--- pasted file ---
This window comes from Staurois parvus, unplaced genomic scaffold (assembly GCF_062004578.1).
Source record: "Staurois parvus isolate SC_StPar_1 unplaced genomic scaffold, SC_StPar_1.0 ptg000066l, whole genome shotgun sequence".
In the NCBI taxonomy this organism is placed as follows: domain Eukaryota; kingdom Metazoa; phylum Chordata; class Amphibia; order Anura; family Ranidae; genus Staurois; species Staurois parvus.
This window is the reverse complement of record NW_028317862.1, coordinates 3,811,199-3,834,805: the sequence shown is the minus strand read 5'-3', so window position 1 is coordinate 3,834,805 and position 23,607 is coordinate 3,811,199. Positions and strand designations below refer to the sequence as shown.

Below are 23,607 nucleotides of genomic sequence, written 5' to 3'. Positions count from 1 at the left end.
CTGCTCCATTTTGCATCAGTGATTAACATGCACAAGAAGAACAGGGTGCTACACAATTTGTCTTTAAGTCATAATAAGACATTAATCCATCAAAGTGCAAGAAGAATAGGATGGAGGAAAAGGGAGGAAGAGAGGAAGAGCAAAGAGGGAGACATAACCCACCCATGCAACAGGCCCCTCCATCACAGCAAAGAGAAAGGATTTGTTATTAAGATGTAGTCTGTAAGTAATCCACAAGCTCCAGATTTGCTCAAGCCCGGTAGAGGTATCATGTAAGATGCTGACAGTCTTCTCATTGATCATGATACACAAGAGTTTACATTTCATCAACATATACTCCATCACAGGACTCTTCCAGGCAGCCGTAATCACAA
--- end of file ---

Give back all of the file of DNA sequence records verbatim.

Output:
This window comes from Staurois parvus, unplaced genomic scaffold (assembly GCF_062004578.1).
Source record: "Staurois parvus isolate SC_StPar_1 unplaced genomic scaffold, SC_StPar_1.0 ptg000066l, whole genome shotgun sequence".
In the NCBI taxonomy this organism is placed as follows: domain Eukaryota; kingdom Metazoa; phylum Chordata; class Amphibia; order Anura; family Ranidae; genus Staurois; species Staurois parvus.
This window is the reverse complement of record NW_028317862.1, coordinates 3,811,199-3,834,805: the sequence shown is the minus strand read 5'-3', so window position 1 is coordinate 3,834,805 and position 23,607 is coordinate 3,811,199. Positions and strand designations below refer to the sequence as shown.

Below are 23,607 nucleotides of genomic sequence, written 5' to 3'. Positions count from 1 at the left end.
CTGCTCCATTTTGCATCAGTGATTAACATGCACAAGAAGAACAGGGTGCTACACAATTTGTCTTTAAGTCATAATAAGACATTAATCCATCAAAGTGCAAGAAGAATAGGATGGAGGAAAAGGGAGGAAGAGAGGAAGAGCAAAGAGGGAGACATAACCCACCCATGCAACAGGCCCCTCCATCACAGCAAAGAGAAAGGATTTGTTATTAAGATGTAGTCTGTAAGTAATCCACAAGCTCCAGATTTGCTCAAGCCCGGTAGAGGTATCATGTAAGATGCTGACAGTCTTCTCATTGATCATGATACACAAGAGTTTACATTTCATCAACATATACTCCATCACAGGACTCTTCCAGGCAGCCGTAATCACAA